Internet Providers for My RVCheck Availability
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Traveling in an RV is quite adventurous. You get the freedom to go wherever your heart desires, but that often comes at a cost – limited internet access. Although a decent Internet is easy to come by while staying close to major cities, it’s a lot harder to find a reliable connection should you wander into the absolute middle of nowhere. The good news is that there are plenty of ways to access the internet while on RV travel. In this article, we take a look at the most popular solutions that will keep you connected, productive and entertained while traveling in an RV.
DSL & Cable Internet Access for RVs
Before the advent of modern technology, the dial-up modem was about the only way for RVers to access the internet. Many campgrounds and RV parks had at least one connection on site. However, having to trek to the cable or DSL modem location, waiting your turn or being cut short to allow others time, were some of its main cons.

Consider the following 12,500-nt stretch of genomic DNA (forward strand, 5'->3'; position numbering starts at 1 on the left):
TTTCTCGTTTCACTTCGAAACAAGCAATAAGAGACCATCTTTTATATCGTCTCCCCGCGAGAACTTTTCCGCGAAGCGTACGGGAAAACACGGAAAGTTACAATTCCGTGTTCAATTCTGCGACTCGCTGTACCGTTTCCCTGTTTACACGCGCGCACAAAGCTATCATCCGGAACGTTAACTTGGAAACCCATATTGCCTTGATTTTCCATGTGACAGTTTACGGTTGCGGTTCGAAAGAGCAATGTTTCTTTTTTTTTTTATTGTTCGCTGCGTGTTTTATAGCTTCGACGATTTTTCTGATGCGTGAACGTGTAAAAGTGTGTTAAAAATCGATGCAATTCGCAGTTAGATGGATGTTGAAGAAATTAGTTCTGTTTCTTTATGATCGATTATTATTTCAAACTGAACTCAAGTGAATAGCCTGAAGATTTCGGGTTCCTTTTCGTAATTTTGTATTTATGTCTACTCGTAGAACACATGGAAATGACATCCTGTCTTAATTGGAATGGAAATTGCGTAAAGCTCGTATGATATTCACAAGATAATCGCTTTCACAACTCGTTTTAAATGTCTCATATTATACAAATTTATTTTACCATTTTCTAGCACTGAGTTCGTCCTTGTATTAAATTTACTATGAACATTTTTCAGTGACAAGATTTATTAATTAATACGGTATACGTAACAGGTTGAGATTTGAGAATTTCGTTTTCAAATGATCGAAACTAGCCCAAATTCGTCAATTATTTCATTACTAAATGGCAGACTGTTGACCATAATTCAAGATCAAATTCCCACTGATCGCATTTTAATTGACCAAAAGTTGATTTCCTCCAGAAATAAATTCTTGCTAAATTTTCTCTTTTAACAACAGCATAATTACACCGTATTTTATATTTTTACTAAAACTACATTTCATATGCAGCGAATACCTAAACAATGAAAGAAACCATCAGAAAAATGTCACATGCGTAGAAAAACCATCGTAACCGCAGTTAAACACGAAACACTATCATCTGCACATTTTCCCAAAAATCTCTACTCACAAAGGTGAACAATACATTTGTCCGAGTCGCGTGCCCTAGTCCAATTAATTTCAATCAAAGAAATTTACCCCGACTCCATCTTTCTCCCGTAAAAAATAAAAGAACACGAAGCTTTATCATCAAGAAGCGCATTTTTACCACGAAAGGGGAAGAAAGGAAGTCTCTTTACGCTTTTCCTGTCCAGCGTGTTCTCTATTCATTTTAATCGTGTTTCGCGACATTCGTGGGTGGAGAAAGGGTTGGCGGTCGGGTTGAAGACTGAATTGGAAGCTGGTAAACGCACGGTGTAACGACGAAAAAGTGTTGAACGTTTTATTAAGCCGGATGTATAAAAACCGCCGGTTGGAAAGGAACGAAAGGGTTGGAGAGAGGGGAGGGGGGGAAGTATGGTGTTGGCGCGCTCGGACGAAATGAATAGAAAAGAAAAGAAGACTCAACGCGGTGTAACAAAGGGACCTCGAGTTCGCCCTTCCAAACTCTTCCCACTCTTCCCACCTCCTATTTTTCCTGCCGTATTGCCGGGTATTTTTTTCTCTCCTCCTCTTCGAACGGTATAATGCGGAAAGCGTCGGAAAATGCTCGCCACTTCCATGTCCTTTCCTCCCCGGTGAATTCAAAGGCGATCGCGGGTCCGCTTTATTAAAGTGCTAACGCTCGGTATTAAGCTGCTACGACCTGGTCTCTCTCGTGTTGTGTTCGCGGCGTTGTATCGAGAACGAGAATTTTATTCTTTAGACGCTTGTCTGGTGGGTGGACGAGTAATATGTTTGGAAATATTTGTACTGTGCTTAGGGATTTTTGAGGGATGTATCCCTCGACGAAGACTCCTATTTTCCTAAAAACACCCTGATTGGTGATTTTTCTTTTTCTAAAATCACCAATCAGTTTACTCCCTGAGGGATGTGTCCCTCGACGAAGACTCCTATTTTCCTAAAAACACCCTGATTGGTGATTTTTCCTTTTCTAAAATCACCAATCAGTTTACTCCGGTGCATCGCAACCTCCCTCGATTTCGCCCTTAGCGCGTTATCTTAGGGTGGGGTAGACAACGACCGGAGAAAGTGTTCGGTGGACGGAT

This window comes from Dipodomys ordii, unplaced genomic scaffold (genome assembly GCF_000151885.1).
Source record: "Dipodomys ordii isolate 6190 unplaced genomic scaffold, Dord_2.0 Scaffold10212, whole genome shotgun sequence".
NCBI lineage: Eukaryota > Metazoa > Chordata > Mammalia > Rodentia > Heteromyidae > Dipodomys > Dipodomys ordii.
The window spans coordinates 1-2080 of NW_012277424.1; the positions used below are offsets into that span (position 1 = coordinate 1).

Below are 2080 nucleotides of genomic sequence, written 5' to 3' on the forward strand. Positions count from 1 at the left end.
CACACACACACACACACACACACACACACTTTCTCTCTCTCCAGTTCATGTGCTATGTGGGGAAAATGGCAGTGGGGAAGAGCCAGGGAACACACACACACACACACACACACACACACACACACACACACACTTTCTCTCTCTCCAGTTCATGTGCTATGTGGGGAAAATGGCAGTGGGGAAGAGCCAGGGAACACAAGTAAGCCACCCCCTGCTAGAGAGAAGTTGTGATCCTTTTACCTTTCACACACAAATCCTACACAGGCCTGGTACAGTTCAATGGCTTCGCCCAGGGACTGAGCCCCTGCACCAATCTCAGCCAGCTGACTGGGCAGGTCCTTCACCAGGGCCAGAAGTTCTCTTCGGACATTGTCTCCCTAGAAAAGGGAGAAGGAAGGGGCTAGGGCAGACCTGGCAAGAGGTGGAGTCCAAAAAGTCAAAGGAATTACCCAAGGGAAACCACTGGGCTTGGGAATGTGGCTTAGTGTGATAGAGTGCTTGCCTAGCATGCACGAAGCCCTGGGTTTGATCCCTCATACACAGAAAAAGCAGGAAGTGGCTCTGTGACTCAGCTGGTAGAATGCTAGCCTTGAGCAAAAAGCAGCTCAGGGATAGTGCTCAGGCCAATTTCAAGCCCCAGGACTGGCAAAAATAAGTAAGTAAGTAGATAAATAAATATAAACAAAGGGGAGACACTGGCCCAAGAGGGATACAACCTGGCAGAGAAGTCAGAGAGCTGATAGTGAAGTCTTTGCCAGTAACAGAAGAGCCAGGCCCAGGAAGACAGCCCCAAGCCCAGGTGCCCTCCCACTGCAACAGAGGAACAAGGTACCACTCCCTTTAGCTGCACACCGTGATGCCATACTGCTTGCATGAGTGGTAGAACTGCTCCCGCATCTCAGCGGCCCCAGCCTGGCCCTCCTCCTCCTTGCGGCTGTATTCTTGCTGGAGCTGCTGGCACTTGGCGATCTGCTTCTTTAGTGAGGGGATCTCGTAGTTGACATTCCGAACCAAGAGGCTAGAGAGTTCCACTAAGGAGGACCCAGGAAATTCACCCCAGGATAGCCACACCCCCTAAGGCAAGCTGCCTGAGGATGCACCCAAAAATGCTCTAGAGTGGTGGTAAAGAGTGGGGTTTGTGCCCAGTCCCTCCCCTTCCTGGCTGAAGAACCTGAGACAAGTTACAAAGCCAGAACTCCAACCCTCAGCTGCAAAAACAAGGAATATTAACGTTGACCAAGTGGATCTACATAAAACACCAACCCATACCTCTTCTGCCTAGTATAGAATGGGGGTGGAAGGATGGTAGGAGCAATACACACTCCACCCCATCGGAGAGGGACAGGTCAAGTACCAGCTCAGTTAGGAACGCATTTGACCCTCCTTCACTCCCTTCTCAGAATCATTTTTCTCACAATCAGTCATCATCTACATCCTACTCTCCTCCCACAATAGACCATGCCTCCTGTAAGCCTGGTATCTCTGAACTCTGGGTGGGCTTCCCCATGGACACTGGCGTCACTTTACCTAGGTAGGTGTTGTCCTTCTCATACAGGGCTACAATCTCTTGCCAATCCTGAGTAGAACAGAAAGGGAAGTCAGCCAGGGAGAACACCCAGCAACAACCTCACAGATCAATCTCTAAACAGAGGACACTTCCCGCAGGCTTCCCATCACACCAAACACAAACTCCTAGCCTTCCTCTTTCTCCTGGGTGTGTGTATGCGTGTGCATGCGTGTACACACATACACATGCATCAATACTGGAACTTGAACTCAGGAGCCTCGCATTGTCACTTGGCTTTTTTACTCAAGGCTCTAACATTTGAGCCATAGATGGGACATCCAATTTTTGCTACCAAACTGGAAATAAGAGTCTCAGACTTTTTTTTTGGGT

Today, DSL or cable internet connection has really advanced. It has become an excellent option for homes and even recreational vehicles. Unfortunately, DSL or cable connection isn’t a viable means for internet access on the road. It only allows you to get stuff done online at a fixed point before you head out to explore. Besides, its speeds are relatively slow. For that reason, dial-up connections do not meet the needs of most RV travelers in the current web-based world.
In some cases, where you camp might help. If you plan to stay in the same area for a specific period of time, then you could pick up DSL (if there are phone lines at the site) or cable service for your RV. To help you, here are some options available:
|AT&T||$49.99/mo.||DSL Package||10-100 Mbps||Check Availability|
|Frontier||$27.99/mo.||Frontier Internet||6 Mbps||Check Availability|
|Xfinity||$34.99/mo.||Performance Select||100 Mbps||Check Availability|
|CenturyLink||$49.99/mo.||Price for Life plan||100 Mbps||Check Availability|
* Prices and speeds will vary depending on your location
Wireless (Cellular) RV Internet Access